Health Library

What is a Fever?

Normally, the body temperature is around 98.6°F (37°C). The body temperature varies throughout the day and with the person's level of activity. A slight rise in temperature (below 100.4°F [38°C]) may occur after exercise / physical exertion or when infants and children are overdressed.

A temperature above 100.4°F (38°C) is considered a fever. It is a symptom, rather than a disease. Keep in mind the following facts about fever.

  • Harmful effects from fever are rare.
  • Fever is one of the body's normal methods for fighting against infections.
  • A fever actually helps to fight an infection.
  • The degree of the temperature may not indicate how sick the child is.
  • In some children fever can be associated with a seizure or dehydration but fever will not lead to brain damage or death.

A child with a fever may have warm or hot skin, but it is better to use a thermometer to find out the exact temperature. There are many ways to measure a temperature.

Call Your Child's Doctor If:

  • Your child has a temperature of 100.4°F (38°C) or greater and is younger than 3 months
  • Your child has a fever that lasts for more than 48 hours and is older than 3 months
  • Your child is crying or whimpering and cannot be comforted
  • Your child has a change from the usual type of cry (more shrill than usual)
  • There is less urine than usual or if your child wets fewer diapers than usual (Infants usually have 6-8 diapers per day.)
  • There are purple spots on the skin or bruising
  • Your child cannot move his / her neck or has a stiff neck
  • Your child has trouble breathing (pulling in at ribs, breathing fast or hard, or strange noises from the airway)
  • Your child is hard to arouse or wake up
  • Your child is not drinking or eating normally
  • Your child has symptoms such as sore throat, ear pain, stomach pain or pain when urinating

Treatment for Fever

For premature infants or infants less than 3 months old, call your child's doctor for instructions. For older children, some doctors believe that "fever is your friend" and does not require any treatment such as giving fever-reducing medicines until the fever is 102°F (38.8°C) or if the child is fussy and uncomfortable. There is evidence that fevers help to fight an infection.

In general, the main reason for treating a fever is to keep the child as comfortable as possible rather than getting the temperature back to normal.

If your child's temperature is more than 102°F (38.8°C), you may give your child a fever medicine such as acetaminophen (Tylenol) or ibuprofen (Motrin or Advil).

Ibuprofen is not recommended in children under 6 months of age; acetaminophen is preferred. Use ibuprofen or acetaminophen in children over 6 months of age.

Do not alternate ibuprofen and acetaminophen to treat fever unless recommended by your doctor.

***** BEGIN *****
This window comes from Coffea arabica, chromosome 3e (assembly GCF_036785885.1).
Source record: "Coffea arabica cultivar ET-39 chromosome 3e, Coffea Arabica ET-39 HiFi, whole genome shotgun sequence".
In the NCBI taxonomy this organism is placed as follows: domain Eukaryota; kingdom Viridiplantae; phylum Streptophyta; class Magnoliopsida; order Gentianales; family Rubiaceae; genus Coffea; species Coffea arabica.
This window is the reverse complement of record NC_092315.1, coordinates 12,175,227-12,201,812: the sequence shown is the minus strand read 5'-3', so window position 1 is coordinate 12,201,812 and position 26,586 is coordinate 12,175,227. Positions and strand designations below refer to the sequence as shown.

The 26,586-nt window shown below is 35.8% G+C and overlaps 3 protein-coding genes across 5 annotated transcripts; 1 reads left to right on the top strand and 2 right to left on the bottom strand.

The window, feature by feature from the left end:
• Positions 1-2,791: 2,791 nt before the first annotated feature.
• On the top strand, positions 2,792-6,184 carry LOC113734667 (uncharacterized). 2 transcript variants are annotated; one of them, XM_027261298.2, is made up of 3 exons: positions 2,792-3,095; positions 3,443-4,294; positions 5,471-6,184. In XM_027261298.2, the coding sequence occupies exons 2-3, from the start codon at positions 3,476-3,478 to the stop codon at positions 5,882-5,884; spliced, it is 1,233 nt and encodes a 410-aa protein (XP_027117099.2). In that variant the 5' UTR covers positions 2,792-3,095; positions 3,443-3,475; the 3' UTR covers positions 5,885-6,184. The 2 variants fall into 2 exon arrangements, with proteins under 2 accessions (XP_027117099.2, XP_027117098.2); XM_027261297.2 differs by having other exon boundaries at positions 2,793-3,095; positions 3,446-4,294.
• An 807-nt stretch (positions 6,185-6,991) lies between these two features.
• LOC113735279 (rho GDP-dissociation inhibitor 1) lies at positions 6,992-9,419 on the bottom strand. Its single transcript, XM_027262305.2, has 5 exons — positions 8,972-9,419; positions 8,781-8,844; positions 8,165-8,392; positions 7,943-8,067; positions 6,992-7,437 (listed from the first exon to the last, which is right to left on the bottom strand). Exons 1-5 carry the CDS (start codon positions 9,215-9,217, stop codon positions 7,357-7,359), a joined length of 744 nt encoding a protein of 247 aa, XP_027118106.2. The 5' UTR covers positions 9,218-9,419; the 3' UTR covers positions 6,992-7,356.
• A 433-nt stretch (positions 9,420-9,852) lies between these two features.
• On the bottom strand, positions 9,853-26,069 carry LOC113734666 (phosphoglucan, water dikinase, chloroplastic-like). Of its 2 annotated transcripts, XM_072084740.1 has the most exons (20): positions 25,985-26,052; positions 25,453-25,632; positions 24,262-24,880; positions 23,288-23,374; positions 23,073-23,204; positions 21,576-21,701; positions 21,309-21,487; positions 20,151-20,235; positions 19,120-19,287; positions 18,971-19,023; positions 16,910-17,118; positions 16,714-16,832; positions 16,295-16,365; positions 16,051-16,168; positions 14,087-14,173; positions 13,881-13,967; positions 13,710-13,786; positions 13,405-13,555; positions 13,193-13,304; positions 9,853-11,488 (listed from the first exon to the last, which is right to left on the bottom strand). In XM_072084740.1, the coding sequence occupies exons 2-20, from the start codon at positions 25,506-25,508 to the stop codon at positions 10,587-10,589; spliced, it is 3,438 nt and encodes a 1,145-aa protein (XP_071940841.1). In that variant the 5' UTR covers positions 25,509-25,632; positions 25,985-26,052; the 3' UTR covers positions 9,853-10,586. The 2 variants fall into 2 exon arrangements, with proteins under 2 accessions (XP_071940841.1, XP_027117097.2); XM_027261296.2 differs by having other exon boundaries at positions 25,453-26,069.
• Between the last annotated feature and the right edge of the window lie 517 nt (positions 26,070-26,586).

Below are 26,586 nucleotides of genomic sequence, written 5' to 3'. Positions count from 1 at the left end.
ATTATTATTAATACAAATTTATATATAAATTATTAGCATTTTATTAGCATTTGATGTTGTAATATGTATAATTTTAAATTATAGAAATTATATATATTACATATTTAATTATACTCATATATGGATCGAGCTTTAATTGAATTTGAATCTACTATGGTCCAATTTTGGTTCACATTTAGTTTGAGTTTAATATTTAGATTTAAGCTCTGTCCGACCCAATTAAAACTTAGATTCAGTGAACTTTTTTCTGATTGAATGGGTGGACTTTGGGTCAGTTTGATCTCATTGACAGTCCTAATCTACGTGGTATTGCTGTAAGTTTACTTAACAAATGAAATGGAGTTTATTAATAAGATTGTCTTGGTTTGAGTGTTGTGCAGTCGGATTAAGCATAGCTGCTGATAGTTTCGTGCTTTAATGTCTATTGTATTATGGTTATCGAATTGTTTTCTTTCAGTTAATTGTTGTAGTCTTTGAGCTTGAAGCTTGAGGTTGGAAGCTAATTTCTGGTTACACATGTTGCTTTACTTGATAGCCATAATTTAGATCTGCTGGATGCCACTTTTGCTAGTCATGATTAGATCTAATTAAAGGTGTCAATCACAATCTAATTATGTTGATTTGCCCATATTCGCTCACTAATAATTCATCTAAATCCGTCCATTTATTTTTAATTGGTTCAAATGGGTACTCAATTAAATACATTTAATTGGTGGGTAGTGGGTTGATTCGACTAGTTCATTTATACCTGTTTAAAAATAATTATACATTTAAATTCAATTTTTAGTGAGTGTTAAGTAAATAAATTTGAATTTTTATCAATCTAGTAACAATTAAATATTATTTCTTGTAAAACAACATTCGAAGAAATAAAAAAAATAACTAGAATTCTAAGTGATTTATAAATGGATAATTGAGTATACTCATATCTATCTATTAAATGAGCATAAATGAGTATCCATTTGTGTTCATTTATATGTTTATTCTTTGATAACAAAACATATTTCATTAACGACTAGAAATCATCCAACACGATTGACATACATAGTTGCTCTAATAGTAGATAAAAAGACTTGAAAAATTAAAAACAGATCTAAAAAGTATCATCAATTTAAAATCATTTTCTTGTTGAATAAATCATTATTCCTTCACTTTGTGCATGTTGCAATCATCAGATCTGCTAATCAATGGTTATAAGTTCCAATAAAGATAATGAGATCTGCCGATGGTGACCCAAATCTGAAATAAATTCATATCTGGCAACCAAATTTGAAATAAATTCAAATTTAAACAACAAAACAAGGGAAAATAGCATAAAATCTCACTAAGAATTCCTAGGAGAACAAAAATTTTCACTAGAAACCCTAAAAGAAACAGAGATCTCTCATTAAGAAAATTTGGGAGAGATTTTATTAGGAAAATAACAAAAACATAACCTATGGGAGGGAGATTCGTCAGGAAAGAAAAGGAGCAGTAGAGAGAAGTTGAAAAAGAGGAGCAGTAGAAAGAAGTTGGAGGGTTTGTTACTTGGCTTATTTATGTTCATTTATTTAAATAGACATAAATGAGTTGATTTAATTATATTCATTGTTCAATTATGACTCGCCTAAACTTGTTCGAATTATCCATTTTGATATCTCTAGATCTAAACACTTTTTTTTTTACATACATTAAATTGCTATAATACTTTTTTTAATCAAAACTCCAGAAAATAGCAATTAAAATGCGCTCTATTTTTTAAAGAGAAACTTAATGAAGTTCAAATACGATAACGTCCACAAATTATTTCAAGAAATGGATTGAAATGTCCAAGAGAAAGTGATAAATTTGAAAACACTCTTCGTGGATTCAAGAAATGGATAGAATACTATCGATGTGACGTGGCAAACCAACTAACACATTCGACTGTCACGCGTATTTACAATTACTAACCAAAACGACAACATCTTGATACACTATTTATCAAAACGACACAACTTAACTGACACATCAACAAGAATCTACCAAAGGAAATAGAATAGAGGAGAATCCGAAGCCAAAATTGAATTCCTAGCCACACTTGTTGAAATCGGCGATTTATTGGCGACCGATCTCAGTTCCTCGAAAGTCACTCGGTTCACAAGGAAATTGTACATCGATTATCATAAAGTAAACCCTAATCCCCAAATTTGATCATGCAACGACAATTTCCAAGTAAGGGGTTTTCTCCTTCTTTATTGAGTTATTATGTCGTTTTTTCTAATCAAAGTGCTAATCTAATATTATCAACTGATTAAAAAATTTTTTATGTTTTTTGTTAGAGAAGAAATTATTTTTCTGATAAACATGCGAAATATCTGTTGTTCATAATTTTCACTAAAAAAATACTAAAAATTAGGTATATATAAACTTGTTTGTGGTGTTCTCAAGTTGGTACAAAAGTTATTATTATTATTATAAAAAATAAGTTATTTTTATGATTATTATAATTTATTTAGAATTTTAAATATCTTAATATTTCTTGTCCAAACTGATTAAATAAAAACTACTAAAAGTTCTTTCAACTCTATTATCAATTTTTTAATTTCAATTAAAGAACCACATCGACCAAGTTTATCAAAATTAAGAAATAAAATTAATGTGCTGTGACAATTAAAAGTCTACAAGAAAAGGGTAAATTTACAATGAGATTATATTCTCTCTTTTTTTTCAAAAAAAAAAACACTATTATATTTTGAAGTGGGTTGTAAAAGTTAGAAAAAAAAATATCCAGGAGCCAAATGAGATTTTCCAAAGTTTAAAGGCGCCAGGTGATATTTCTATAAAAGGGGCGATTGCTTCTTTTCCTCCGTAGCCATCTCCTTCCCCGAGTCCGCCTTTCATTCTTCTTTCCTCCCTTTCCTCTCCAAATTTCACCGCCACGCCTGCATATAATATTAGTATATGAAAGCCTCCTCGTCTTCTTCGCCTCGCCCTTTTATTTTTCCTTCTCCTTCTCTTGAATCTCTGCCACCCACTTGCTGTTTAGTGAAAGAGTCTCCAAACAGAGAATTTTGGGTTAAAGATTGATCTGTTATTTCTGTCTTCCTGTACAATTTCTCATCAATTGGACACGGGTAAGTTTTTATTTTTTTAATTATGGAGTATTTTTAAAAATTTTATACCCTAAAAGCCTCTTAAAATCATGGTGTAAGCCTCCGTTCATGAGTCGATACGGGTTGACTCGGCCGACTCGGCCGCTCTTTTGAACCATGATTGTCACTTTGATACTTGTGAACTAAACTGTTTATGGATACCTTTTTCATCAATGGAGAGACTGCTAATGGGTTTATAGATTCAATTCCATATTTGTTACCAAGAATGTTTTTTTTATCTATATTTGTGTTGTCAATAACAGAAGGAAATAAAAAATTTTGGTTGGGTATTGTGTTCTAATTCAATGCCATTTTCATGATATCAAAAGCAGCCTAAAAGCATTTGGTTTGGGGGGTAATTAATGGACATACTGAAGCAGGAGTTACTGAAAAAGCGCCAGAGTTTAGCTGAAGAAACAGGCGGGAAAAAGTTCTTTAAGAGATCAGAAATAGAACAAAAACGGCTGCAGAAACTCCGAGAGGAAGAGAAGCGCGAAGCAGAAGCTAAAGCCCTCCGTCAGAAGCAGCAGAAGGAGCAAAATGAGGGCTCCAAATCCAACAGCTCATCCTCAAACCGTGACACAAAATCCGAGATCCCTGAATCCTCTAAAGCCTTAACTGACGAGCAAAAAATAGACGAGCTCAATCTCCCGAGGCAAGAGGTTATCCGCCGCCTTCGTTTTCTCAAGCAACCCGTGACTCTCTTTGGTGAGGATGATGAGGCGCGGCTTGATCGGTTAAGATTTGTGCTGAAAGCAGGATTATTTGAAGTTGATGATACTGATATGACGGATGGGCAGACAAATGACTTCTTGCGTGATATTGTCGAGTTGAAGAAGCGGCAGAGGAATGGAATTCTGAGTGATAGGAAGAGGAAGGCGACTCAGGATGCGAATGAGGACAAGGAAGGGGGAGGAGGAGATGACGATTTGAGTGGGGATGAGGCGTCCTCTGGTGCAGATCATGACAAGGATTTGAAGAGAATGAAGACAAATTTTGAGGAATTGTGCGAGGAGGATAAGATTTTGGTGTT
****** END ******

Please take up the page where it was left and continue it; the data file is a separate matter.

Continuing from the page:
Never give aspirin to a child. The use of aspirin has been linked with a rare disorder called Reye's syndrome, which can be fatal.  

Remember that all medicines can be poisonous if too much is taken. Follow instructions on the label. Be sure to keep all medicines out of the reach of children at all times.

Medication for Fever

How much fever medicine do I give?

Acetaminophen comes in different preparations and strengths specially made for infants and children such as infant drops or children's elixir. Each type of medicine requires a different amount be given.

Read the directions on the label about how much to give your child and be sure to measure the dose correctly. If you are not sure how much to give, or your child is under 2 years old, call the doctor or pharmacist; they may ask for your child's weight to compute the correct dose for your child.

Always use medicine made for children. Never give an infant or child a portion of the adult version of the medication.

How do I measure the correct amount of medicine?

If you are using a medicine dropper, hold it at eye level to make sure you are giving the correct amount. Use only the dropper that came with the medicine.

If you are measuring the medicine with a spoon, use an actual measuring spoon, because regular teaspoons come in different sizes and measure different amounts.

If you are using a medicine cup, be sure to fill it to the right mark at eye level.


While it is important to keep a baby from becoming chilled, a baby can also become overheated with many layers of clothing and blankets.

This can occur at home, near heaters, or near heat vents. It can also occur when a baby is over-bundled in a heated car.

Avoid placing a baby in direct sunlight, even through a window.

Never leave a baby in a hot car, even for a minute. The temperature can rise quickly and cause heat stroke and death.

An overheated baby may have a hot, red, or flushed face, and may be restless.

To prevent overheating, keep rooms at a normal temperature, about 72 to 75° F, and dress your baby just like you and others in the room.


  • Take your child's temperature before giving any more fever medication. It is important to know if the fever has gone up or if the temperature is back to normal. This way, you can track a rising fever or avoid giving medicine that is not needed.
  • Do not wake up your child to give medicine or to take a temperature. Sleep is more important.
  • Dress your child in light clothes.
  • Give your child more to drink when he / she has a fever. This will help to prevent dehydration.
  • Allow your child to rest in a cool room.

Last Updated 01/2022

Reviewed By Julie Snider, RN

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